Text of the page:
Tuesday, 4 February 2014

North American Free Trade Agreement


North American Free Trade Agreement (NAFTA), pact that calls for the gradual removal of tariffs and other trade barriers on most goods produced and sold in North America. NAFTA became effective in Canada, Mexico, and the United States on January 1, 1994. NAFTA forms the world’s second largest free-trade zone, bringing together 365 million consumers in Canada, Mexico, and the United States in an open market. The largest free-trade zone is the European Economic Area (which includes the members of the European Union and the European Free Trade Association), which also became effective in 1994.
NAFTA was built upon a 1989 trade agreement between the United States and Canada that eliminated or reduced many tariffs between the two countries. NAFTA called for immediately eliminating duties on half of all U.S. goods shipped to Mexico and gradually phasing out other tariffs over a period of about 14 years. Restrictions were to be removed from many categories, including motor vehicles and automotive parts, computers, textiles, and agriculture. The treaty also protected intellectual property rights (patents, copyrights, and trademarks) and outlined the removal of restrictions on investment among the three countries. Provisions regarding worker and environmental protection were added later as a result of supplemental agreements signed in 1993.
In December 1992 NAFTA was signed by the leaders of the three countries—Brian Mulroney of Canada, Carlos Salinas de Gortari of Mexico, and George H. W. Bush of the United States. Despite approval from national leaders, the agreement would not be made effective until the legislatures in all three countries had also voted to accept it. In the United States, the debate over NAFTA divided members of both the Democratic and Republican parties and ignited fierce opposition from environmental and labor groups. Many feared that jobs would be lost because the agreement would facilitate the movement of U.S. production plants to Mexico, where plants could take advantage of cheaper labor and lax enforcement of environmental and workers’ rights laws. Environmental groups were concerned that pollution and food safety controls would be more difficult to enforce and could be challenged and eliminated on the grounds that they were trade barriers. In response to these concerns, two supplemental agreements were added to the formal treaty; one addressed labor issues and the other environmental issues. The Congress of the United States narrowly approved NAFTA in November 1993, during the term of President Bill Clinton.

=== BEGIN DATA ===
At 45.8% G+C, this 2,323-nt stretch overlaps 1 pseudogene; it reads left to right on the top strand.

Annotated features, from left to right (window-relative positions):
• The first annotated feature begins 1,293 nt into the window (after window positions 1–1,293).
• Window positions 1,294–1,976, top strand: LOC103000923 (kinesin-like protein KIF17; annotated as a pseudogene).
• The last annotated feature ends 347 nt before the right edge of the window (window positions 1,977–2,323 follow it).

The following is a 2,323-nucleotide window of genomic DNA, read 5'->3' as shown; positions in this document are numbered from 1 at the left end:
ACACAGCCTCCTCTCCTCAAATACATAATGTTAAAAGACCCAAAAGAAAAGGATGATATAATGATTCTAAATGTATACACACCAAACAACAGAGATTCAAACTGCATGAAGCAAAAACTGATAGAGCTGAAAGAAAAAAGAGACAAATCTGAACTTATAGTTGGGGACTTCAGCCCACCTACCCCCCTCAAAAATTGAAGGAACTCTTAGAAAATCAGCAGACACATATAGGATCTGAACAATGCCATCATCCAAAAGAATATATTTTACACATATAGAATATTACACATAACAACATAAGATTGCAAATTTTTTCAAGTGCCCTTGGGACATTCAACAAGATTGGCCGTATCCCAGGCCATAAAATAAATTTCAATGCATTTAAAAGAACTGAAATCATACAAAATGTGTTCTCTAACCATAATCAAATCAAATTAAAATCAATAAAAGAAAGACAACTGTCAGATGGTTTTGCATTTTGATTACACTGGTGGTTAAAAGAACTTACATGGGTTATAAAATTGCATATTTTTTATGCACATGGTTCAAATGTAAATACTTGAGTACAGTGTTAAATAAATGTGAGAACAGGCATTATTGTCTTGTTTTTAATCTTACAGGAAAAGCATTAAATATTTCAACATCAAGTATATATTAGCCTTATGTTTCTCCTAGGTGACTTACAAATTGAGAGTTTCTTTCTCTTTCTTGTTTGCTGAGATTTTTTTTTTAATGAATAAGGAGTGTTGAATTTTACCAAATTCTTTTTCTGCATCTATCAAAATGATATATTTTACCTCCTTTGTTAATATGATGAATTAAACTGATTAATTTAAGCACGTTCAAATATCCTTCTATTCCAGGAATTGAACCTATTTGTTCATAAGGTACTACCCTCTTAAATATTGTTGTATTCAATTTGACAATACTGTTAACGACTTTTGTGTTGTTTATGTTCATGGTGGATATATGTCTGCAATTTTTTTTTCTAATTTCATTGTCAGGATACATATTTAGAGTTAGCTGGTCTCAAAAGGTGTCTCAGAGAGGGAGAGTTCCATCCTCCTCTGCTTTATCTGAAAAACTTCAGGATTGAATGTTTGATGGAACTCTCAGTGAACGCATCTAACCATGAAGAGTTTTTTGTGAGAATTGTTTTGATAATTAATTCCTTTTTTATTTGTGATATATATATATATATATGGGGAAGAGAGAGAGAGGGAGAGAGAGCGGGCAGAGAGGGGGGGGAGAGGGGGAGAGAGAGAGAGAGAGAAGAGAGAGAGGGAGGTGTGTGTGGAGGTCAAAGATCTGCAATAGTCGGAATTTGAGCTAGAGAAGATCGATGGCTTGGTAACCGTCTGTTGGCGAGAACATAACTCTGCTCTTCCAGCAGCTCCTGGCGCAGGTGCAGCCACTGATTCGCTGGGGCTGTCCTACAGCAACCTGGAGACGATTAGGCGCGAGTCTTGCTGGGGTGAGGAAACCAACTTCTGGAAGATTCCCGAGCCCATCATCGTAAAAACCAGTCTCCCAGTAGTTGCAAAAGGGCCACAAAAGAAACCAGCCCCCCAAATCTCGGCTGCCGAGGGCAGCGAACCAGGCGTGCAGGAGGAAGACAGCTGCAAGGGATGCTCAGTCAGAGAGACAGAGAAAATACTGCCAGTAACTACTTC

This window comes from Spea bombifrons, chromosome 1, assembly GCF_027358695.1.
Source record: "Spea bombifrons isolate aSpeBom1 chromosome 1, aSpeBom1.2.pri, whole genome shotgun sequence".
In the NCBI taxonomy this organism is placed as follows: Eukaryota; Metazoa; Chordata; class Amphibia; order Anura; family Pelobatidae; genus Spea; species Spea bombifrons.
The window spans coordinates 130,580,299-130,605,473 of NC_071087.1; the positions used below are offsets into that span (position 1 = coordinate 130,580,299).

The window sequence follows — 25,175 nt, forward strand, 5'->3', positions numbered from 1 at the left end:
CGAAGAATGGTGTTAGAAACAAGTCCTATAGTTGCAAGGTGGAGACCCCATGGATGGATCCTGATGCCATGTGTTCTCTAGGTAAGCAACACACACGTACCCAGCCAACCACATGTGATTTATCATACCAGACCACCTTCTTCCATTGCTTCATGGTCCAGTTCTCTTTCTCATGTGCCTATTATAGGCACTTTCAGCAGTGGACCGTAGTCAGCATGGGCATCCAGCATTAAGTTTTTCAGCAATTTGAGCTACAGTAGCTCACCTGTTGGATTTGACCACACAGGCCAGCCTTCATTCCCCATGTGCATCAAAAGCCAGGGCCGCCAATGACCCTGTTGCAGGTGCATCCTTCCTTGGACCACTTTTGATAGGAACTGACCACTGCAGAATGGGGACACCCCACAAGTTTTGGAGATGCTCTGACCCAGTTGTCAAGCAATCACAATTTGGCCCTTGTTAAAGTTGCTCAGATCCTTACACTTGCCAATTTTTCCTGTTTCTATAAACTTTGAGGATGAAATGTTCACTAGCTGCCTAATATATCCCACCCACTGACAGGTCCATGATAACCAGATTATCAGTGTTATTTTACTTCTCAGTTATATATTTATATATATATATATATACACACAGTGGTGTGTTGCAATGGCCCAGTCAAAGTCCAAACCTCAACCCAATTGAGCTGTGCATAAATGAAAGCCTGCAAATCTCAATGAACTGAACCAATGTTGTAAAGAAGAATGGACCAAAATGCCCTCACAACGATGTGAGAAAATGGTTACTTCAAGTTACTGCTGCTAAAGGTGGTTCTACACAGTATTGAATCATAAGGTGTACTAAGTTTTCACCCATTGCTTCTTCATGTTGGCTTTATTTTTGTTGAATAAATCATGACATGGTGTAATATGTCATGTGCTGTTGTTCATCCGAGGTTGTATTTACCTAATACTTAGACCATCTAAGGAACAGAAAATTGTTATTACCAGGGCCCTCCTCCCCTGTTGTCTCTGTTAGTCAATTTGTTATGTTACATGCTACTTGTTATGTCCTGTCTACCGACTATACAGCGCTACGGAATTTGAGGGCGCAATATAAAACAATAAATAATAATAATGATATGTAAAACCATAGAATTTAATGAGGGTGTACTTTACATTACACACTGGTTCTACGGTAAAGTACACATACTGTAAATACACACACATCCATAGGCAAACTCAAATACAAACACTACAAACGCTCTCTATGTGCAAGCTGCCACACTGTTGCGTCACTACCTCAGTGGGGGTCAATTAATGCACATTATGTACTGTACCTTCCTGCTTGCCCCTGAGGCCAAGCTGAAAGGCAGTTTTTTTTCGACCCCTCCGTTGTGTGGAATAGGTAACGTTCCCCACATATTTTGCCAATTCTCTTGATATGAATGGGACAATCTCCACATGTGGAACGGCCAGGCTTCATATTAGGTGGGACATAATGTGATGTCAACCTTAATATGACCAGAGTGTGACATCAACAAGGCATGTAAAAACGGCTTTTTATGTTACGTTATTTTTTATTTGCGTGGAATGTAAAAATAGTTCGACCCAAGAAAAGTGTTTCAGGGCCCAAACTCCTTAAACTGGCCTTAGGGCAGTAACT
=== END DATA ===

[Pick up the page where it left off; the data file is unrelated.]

The most innovative yet controversial aspects of NAFTA are its environmental provisions, which are included in the agreement itself as well as in a separate Supplementary Agreement on the Environment. These provisions make NAFTA the most environmentally conscious trade agreement ever negotiated. The Supplementary Agreement established a Commission on Environmental Cooperation (CEC), composed of senior environmental officials from each North American country. All three countries are prohibited from relaxing their environmental regulations in order to attract additional investment, and both citizens and governments are permitted to file complaints with the commission if they believe that a country is not enforcing its own environmental laws.
NAFTA’s environmental impact has been mixed. On the one hand the CEC created an action plan to phase out four dangerous pollutants in North America and established systems to improve the monitoring of various measures of environmental quality. It has also investigated a number of complaints, but the results have been inconclusive. There has been measurable improvement in the enforcement of environmental laws in Mexico, but that country’s economic problems have made it difficult for many smaller firms to improve their environmental performance. As a result both air and water pollution remain serious problems in Mexico. NAFTA’s most conspicuous failure has been the lack of significant improvement in environmental conditions along the Mexican-American border, in large measure due to the unwillingness or inability of the American and Mexican governments to devote adequate financial resources to address this critical challenge. On balance, American environmentalists have been disappointed by the impact of NAFTA’s “green” provisions.
Formal negotiations to expand NAFTA to include Chile began in 1995, but the administration of President Bill Clinton was unable to conclude them. Shortly after assuming office in January 2001, President George W. Bush announced his support for the creation of a “Free Trade Area of the Americas” that would include virtually all countries in the Western Hemisphere. Many trade experts believe that such an agreement is likely to prove difficult to negotiate.

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